United States v. Brignoni-Ponce[c]United States v. Brignoni-Ponce[c]Brignoni-Ponce, United States v.[Brignoni Ponce, United States v.]

422 U.S. 873

Required that before “roving patrols” near the Mexican border stop vehicles to question occupants, their officers must have reasonable grounds to think that the vehicles contain passengers who are in the country illegally.

1976

Hampton v. Mow Sun Wong*[c]Hampton v. Mow Sun Wong

426 U.S. 88

Held that federal agencies may not refuse to employ noncitizens except when the Congress expressly establishes the policy based on an overriding national interest.

1977

Castaneda v. Partida[c]Castaneda v. Partida

430 U.S. 482

Concluded that there was sufficient evidence to demonstrate unconstitutional racial discrimination in jury selections by Texas border counties.

1977

Fiallo v. Bell[c]Fiallo v. Bell

430 U.S. 787

Upheld gender discrimination in the [a]Immigration and Nationality Act of 1952;and Supreme Court, U.S.[Supreme Court, U.S.]Immigration and Nationality Act of 1952 that applied to foreign-born children whose parents were unmarried and only one of whom was a U.S. citizen.

1978

Foley v. Connelie*[c]Foley v. Connelie

435 U.S. 291

Upheld a New York law prohibiting noncitizens from serving as police officers and undertaking other kinds of work involving discretion in administering public policy.

1979

Ambach v. Norwick[c]Ambach v. Norwick

441 U.S. 68

Upheld a New York State law that disallowed aliens who were eligible for citizenship from teaching in the public schools.

1980

Vance v. Terrazas

444 U.S. 252

Held that a person’s citizenship status can be revoked when the government demonstrates, by a preponderance of evidence, that the person intended to surrender the status.

1981

Fedorenko v. United States*[c]Fedorenko v. United States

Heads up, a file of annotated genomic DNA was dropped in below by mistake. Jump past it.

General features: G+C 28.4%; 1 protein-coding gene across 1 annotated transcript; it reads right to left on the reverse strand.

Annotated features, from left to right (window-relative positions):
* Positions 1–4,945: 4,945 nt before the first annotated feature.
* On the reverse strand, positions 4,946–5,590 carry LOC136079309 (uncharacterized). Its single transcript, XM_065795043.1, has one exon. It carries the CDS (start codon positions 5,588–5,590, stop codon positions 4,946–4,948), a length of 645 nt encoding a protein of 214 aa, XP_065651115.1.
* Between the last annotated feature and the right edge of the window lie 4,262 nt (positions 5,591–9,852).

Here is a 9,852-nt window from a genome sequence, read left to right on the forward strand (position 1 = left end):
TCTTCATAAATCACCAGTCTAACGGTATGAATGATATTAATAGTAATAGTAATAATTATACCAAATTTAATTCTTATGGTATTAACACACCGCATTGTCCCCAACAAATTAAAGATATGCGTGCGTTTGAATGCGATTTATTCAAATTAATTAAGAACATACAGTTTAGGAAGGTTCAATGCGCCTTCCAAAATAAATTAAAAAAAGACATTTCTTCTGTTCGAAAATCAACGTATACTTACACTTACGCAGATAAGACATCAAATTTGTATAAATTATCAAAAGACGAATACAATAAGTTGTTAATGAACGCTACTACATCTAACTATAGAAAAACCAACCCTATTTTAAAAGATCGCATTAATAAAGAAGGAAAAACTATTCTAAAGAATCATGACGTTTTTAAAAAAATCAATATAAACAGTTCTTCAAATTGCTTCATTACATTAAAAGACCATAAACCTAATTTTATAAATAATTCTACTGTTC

449 U.S. 490

Allowed the revocation of naturalized citizenship because a person had intentionally provided false information to enter the country and apply for naturalization.

1982

Cabell v. Chavez Salido[c]Cabell v. Chavez Salido

454 U.S. 432

Expanding Foley v. Connelie (1978), the Court allowed California to require citizenship for “peace officers” who exercise discretion as part of their duties.

1982

Plyler v. Doe*[c]Plyler v. Doe

457 U.S. 202

Held that the Fourteenth Amendment prohibited states from denying a public education to any child residing in the country illegally.

1983

Immigration and Naturalization Service v. Chadha*[c]Immigration and Naturalization Service v. Chadha

462 U.S. 919

Prohibited legislation authorizing one house of Congress to override a decision made by the executive branch.

1984

Bernal v. Fainter*[c]Bernal v. Fainter

467 U.S. 216

Struck down a state law prohibiting aliens from working as notary publics and held that laws discriminating against resident aliens must be justified by compelling governmental interests.

1984

Immigration and Naturalization Service v. Lopez-Mendoza*[c]Immigration and Naturalization Service v. Lopez-Mendoza

468 U.S. 1032

Upheld deportation proceedings without full Fourth Amendment rights, thereby allowing immigration officials to introduce some improperly acquired evidence in the proceedings.

1993

Sale v. Haitian Centers Council*[c]Sale v. Haitian Centers Council

509 U.S. 155

Allowed the government to capture fleeing refugees before they reached the shores of the United States and to return them to Haiti, even if the refugees faced political persecution.

1998

Miller v. Albright[c]Miller v. Albright

523 U.S. 420

Upheld a federal law making acquisition of citizenship more difficult for a foreign-born, illegitimate child when the father is a U.S. citizen than when the mother is a citizen.

1999

Reno v. American-Arab Anti-Discrimination Committee*[c]Reno v. American-Arab Anti-Discrimination Committee

525 U.S. 471

Upheld a federal statute that severely restricted the rights of alien residents to challenge deportation orders in federal court, even in cases with an alleged violation of constitutional rights.